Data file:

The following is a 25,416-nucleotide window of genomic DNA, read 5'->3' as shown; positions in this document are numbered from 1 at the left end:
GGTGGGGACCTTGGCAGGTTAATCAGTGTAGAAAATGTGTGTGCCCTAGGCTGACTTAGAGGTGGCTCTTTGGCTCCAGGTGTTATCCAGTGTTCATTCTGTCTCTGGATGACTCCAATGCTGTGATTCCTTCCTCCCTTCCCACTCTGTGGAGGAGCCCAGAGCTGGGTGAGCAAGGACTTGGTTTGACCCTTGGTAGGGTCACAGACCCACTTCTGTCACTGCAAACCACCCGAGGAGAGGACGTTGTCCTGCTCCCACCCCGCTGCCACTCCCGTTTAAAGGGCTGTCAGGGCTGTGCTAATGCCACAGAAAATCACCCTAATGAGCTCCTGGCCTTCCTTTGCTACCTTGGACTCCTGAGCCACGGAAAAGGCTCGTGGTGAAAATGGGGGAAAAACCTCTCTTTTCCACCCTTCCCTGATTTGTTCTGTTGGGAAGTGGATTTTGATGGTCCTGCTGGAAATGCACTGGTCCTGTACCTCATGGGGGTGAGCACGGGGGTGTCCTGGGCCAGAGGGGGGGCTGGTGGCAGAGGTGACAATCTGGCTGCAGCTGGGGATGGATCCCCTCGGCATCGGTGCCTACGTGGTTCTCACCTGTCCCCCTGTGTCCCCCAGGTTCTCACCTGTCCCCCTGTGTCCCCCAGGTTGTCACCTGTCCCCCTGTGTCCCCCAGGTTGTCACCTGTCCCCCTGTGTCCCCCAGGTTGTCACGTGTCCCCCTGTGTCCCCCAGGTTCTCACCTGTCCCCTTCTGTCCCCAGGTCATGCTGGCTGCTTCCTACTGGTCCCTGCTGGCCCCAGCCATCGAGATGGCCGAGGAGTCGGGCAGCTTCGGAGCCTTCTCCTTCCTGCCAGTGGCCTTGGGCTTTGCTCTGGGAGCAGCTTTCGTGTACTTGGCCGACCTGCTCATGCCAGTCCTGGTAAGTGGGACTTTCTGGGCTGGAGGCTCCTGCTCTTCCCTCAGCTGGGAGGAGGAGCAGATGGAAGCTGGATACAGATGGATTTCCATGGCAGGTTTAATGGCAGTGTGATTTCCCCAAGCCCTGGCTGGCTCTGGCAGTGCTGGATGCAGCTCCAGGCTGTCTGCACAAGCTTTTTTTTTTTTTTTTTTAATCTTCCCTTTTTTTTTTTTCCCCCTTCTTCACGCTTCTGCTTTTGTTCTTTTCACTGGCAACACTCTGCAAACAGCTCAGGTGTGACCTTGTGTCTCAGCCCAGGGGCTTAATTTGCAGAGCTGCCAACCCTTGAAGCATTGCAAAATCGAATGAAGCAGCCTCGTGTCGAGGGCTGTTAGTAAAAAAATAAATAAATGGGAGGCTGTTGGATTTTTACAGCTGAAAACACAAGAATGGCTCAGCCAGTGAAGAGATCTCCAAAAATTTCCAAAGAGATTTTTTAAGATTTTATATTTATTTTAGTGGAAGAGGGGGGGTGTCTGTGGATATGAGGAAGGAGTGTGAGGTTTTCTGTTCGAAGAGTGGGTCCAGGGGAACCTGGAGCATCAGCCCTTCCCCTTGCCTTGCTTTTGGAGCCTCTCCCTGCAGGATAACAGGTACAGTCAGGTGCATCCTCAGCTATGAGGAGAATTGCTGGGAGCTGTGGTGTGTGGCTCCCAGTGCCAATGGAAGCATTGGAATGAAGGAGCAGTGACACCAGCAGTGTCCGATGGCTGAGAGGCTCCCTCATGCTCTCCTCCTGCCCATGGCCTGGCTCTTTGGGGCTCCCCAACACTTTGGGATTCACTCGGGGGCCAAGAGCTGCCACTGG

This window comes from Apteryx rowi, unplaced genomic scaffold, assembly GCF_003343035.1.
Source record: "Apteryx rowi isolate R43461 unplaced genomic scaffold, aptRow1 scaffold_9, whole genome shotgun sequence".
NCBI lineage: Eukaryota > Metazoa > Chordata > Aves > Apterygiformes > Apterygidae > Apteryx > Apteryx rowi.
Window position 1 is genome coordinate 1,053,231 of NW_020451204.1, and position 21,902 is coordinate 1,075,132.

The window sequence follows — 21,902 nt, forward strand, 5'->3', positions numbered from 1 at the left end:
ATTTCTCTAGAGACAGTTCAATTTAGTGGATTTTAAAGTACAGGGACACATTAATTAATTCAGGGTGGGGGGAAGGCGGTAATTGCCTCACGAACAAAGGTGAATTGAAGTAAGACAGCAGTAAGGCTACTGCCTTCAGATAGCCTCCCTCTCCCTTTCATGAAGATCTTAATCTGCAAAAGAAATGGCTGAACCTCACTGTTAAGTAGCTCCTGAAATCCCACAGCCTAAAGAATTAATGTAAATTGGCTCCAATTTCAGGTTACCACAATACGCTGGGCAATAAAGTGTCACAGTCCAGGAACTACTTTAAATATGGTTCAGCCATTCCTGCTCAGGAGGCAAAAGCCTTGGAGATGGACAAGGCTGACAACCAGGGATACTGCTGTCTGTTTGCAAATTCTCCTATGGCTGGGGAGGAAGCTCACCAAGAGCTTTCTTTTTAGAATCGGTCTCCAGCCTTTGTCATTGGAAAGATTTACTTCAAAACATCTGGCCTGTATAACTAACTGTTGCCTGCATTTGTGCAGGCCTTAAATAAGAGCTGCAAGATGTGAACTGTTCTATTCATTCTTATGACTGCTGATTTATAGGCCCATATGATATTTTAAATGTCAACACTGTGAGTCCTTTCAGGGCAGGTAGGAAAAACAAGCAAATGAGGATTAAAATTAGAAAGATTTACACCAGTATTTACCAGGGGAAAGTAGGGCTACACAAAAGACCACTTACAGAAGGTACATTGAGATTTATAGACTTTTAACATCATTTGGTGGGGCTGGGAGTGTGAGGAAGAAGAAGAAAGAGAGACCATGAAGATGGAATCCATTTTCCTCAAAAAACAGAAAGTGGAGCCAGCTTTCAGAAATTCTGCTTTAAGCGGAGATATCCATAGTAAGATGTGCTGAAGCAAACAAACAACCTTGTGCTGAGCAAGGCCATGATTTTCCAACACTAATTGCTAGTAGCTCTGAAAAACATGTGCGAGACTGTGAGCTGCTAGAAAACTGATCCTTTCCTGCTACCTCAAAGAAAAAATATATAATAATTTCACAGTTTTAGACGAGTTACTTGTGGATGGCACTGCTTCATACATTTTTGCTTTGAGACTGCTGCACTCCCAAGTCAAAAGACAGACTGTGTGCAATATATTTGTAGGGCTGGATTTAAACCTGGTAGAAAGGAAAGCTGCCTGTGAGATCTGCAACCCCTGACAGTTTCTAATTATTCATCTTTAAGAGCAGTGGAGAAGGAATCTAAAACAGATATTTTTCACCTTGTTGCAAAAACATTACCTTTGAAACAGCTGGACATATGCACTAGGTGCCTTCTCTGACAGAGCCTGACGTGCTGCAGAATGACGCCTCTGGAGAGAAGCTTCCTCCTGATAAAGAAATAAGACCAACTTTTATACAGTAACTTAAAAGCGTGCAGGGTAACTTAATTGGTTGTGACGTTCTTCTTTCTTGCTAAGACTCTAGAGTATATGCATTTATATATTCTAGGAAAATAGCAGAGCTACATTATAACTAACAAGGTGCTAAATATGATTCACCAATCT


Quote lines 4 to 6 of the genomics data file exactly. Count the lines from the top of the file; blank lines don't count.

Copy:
Source record: "Apteryx rowi isolate R43461 unplaced genomic scaffold, aptRow1 scaffold_9, whole genome shotgun sequence".
NCBI lineage: Eukaryota > Metazoa > Chordata > Aves > Apterygiformes > Apterygidae > Apteryx > Apteryx rowi.
Window position 1 is genome coordinate 1,053,231 of NW_020451204.1, and position 21,902 is coordinate 1,075,132.